Grad students print a lot of posters. Every time this grad student tries, something goes horribly wrong. So, finally, I’ve documented a successful poster printing process, and now I’ll share it with you.
Before you even begin to design your poster, make sure you know
- The dimensions your poster is allowed to be
- How wide the poster printer’s paper is
- What file format the poster printer likes best
- Whether you will be allowed to install fonts on the computer from which you send your poster to the printer
Standard posters for conferences are often 36″ x 48″ or something close to it. Some poster sessions require portrait orientation, some landscape. Most poster printers on my campus (and at FedEx Kinkos) print on paper 42″ wide. Poster printing is usually charged by linear foot. Most poster print shops use Windows PCs and Windows-based software to manage poster print jobs. Using a file format such as PDF with embedded fonts should ensure that your poster looks the same on a Mac and on Windows.
Now, you’re ready to design your poster. Many people use PowerPoint. I am not one of those people. If you’d like help designing and printing a large poster in PowerPoint, go here instead. I use Inkscape, an open source alternative to Adobe Illustrator. Inkscape produces .SVG files and allows you to save in a variety of formats including .EPS, .PDF, and .AI. Inkscape is available for Mac, PC, and Linux. I’m a Mac user, so I use the Mac version.
The instructions below assume you have already finalized your design. I recommend designing a poster with edges no longer than 42″ because that’s the size of the poster printer’s paper. By designing a poster that’s 36″ x 42″ instead of 36″ x 48″, you’ll save yourself a linear foot of printing cost and the hassle of trimming the extra paper off your poster. If you use another tool such as PowerPoint or Illustrator to design your poster, you can still use the instructions but start at #12.
I perfected these instructions using the poster printers, Macs, and PCs, available at the Tech Deck and Angell Hall computing sites at the University of Michigan. Both poster printing shops use HP printers. Both places also offer user support, and all the staff I worked with rocked! See special notes below about each of these poster printing sites.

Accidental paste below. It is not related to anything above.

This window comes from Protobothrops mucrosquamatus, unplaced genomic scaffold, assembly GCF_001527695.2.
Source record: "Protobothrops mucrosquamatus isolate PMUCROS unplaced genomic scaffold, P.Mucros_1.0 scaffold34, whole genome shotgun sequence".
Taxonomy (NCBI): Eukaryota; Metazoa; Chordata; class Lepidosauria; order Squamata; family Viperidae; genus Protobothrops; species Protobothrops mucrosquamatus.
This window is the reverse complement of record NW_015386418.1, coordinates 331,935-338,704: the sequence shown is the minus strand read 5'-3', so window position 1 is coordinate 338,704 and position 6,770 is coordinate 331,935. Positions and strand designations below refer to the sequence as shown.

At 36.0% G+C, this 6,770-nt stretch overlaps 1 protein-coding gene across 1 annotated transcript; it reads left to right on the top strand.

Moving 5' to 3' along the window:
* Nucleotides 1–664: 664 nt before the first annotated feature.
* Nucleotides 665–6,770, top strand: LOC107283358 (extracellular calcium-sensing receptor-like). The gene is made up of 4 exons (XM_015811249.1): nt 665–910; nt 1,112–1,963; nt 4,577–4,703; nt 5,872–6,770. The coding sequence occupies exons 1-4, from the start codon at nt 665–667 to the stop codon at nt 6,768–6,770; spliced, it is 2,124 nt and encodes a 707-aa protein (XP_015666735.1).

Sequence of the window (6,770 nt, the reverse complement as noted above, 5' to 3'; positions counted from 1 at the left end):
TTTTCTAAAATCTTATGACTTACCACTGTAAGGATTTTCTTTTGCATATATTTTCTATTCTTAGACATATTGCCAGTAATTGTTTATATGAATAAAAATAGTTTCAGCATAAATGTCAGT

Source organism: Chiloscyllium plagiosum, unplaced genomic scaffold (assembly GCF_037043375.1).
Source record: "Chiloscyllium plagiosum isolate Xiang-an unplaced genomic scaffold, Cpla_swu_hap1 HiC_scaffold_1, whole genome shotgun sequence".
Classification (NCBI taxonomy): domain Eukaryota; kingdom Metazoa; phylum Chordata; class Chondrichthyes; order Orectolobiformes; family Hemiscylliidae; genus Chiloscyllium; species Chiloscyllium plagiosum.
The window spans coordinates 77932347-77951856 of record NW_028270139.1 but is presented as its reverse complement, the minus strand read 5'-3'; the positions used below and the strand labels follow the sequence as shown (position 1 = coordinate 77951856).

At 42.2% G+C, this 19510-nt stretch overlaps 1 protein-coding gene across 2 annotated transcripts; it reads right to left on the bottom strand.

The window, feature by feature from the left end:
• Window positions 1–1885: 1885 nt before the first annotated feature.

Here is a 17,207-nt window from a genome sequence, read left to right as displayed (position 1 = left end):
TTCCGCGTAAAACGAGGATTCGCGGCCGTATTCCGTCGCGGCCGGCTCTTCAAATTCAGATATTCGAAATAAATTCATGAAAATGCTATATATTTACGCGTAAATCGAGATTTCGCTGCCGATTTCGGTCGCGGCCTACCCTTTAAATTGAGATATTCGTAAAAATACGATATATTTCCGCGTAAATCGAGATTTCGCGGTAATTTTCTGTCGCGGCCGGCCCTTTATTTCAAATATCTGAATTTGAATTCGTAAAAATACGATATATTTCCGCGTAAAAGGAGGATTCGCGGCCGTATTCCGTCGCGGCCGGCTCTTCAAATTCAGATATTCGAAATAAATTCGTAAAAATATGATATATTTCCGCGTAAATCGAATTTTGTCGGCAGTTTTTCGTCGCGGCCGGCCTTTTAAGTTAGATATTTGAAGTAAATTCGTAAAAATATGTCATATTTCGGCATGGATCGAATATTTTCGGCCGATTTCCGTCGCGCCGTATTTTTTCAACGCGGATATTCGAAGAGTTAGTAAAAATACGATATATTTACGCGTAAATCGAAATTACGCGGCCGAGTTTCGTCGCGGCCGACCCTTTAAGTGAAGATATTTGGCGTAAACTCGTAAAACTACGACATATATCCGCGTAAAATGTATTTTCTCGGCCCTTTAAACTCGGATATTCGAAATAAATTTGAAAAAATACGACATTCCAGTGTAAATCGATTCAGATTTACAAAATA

- Open your SVG file in Inkscape
- Go to
File -> Save As...
- Choose EPS from the drop down at the bottom right
- Choose a location, probably a jump drive, to save your poster as a EPS
- Take your jump drive to a computer at the poster print shop that has Illustrator (I’d stick with a Mac at this point if you can)
- Open Illustrator
New Print Documentand set the dimensions to the size of your poster
File -> Placeand select your EPS file
- Quadruple check all the parts of your poster to make sure it looks right (See Note 1 for tips perfecting your poster in Illustrator)
- When it’s perfect, save your poster as PDF. DO NOT print to PDF. SAVE AS PDF.
- Take your PDF on your jump drive over to a PC that can print to the poster printer
- Open the PDF
- Quadruple check your poster in Acrobat on the PC
- Send your poster to the poster printer (See Note 2 for details about appropriate settings in the print dialog box)
- Cross your fingers, and hope for the best
- Enjoy your perfect poster!
Note 1: Illustrator and File Formats
Where ever you print your poster probably uses Illustrator. Illustrator will be happy to make a nice PDF of your poster, and you may be able to go straight from placing your EPS file to saving as a PDF. If you use transparent fonts or have placed images from PowerPoint, you will have to make some adjustments. Changing the fonts should be easy enough – you can simply select the text and change its opacity. If you’ve placed an image from PowerPoint, and it looks wrong, go to PowerPoint, save as a PNG, and place the PNG using
File -> Place in Illustrator.
Note 2: Setting Properties in the Print Dialog
You’re using Windows because the print dialog box will let you adjust the settings appropriately. The Mac print dialog box will probably not work. Remember, these instructions are for HP poster printers (e.g. HP DesignJet 5500) So, in the print dialog box
- Select the poster printer from the drop down list of available printers.
- Click on the Properties button.
- In the Properties window, select the “Advanced” tab.
- Expand the Paper/Output selection and select “PostScript Custom Page Size” from the Paper Size: drop down menu.
- In the PostScipt Custom Page Size Definition window enter your document’s height and width.
- If the longest edge of your poster is the width of the printer (in my case 42″) or shorter, from the Paper Feed Direction: drop down menu select “Long Edge First.”
- In the print window, verify that your document size is correct.
- Click the Print button to send your document to the printer.
Tech Deck Notes:
The Tech Deck uses some software on a PC directly attached to the printer. You can print directly from Illustrator on the Mac to the poster printer, and then you’ll do your last quadruple checking over on the PC attached to the printer. Tech Deck staff will help you through all of this. You will pay for your poster at the Shapiro Undergraduate Library’s Circulation desk.
Angell Hall Notes:
The Sites personnel may or may not be able to help you. The instructions above will work if you design your poster in Inkscape on a Mac, use a Sites Mac to make a PDF, and then use a Sites PC to print to the poster printer. After you click “OK” to print your poster, you must visit http://mprint.umich.edu/poster and release your job to the printer. Your student account will be billed for the cost of printing your poster.